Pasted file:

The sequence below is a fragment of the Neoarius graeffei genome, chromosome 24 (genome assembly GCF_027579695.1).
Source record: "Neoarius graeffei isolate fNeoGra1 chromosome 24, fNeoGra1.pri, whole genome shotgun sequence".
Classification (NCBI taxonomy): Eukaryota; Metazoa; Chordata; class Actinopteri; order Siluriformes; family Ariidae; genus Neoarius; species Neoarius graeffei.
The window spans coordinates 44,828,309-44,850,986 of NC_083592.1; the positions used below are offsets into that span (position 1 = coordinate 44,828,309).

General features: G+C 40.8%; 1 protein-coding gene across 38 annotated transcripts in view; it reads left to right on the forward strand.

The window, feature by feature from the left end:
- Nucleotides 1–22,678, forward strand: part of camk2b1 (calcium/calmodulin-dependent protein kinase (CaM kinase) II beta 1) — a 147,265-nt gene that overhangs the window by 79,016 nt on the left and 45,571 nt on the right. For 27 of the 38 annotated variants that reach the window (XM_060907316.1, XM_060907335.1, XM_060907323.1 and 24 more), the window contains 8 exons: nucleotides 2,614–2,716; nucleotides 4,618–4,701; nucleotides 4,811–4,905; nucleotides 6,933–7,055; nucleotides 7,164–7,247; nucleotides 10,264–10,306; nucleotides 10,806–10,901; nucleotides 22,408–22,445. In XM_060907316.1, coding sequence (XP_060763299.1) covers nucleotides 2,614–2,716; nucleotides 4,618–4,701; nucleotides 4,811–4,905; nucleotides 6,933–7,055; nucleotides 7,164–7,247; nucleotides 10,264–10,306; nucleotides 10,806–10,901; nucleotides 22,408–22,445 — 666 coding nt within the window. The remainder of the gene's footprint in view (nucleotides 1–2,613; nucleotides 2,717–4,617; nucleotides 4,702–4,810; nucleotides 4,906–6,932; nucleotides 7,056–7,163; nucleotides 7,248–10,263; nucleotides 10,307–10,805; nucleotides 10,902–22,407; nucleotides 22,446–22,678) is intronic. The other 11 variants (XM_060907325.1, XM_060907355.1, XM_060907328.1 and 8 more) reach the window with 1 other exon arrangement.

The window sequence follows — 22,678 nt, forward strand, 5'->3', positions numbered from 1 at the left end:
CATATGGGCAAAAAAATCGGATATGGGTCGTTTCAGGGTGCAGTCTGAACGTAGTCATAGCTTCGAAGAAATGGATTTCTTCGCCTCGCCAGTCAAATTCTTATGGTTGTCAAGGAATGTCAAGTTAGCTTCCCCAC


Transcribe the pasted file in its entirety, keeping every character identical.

The sequence below is a fragment of the Neoarius graeffei genome, chromosome 24 (genome assembly GCF_027579695.1).
Source record: "Neoarius graeffei isolate fNeoGra1 chromosome 24, fNeoGra1.pri, whole genome shotgun sequence".
Classification (NCBI taxonomy): Eukaryota; Metazoa; Chordata; class Actinopteri; order Siluriformes; family Ariidae; genus Neoarius; species Neoarius graeffei.
The window spans coordinates 44,828,309-44,850,986 of NC_083592.1; the positions used below are offsets into that span (position 1 = coordinate 44,828,309).

General features: G+C 40.8%; 1 protein-coding gene across 38 annotated transcripts in view; it reads left to right on the forward strand.

The window, feature by feature from the left end:
- Nucleotides 1–22,678, forward strand: part of camk2b1 (calcium/calmodulin-dependent protein kinase (CaM kinase) II beta 1) — a 147,265-nt gene that overhangs the window by 79,016 nt on the left and 45,571 nt on the right. For 27 of the 38 annotated variants that reach the window (XM_060907316.1, XM_060907335.1, XM_060907323.1 and 24 more), the window contains 8 exons: nucleotides 2,614–2,716; nucleotides 4,618–4,701; nucleotides 4,811–4,905; nucleotides 6,933–7,055; nucleotides 7,164–7,247; nucleotides 10,264–10,306; nucleotides 10,806–10,901; nucleotides 22,408–22,445. In XM_060907316.1, coding sequence (XP_060763299.1) covers nucleotides 2,614–2,716; nucleotides 4,618–4,701; nucleotides 4,811–4,905; nucleotides 6,933–7,055; nucleotides 7,164–7,247; nucleotides 10,264–10,306; nucleotides 10,806–10,901; nucleotides 22,408–22,445 — 666 coding nt within the window. The remainder of the gene's footprint in view (nucleotides 1–2,613; nucleotides 2,717–4,617; nucleotides 4,702–4,810; nucleotides 4,906–6,932; nucleotides 7,056–7,163; nucleotides 7,248–10,263; nucleotides 10,307–10,805; nucleotides 10,902–22,407; nucleotides 22,446–22,678) is intronic. The other 11 variants (XM_060907325.1, XM_060907355.1, XM_060907328.1 and 8 more) reach the window with 1 other exon arrangement.

The window sequence follows — 22,678 nt, forward strand, 5'->3', positions numbered from 1 at the left end:
CATATGGGCAAAAAAATCGGATATGGGTCGTTTCAGGGTGCAGTCTGAACGTAGTCATAGCTTCGAAGAAATGGATTTCTTCGCCTCGCCAGTCAAATTCTTATGGTTGTCAAGGAATGTCAAGTTAGCTTCCCCAC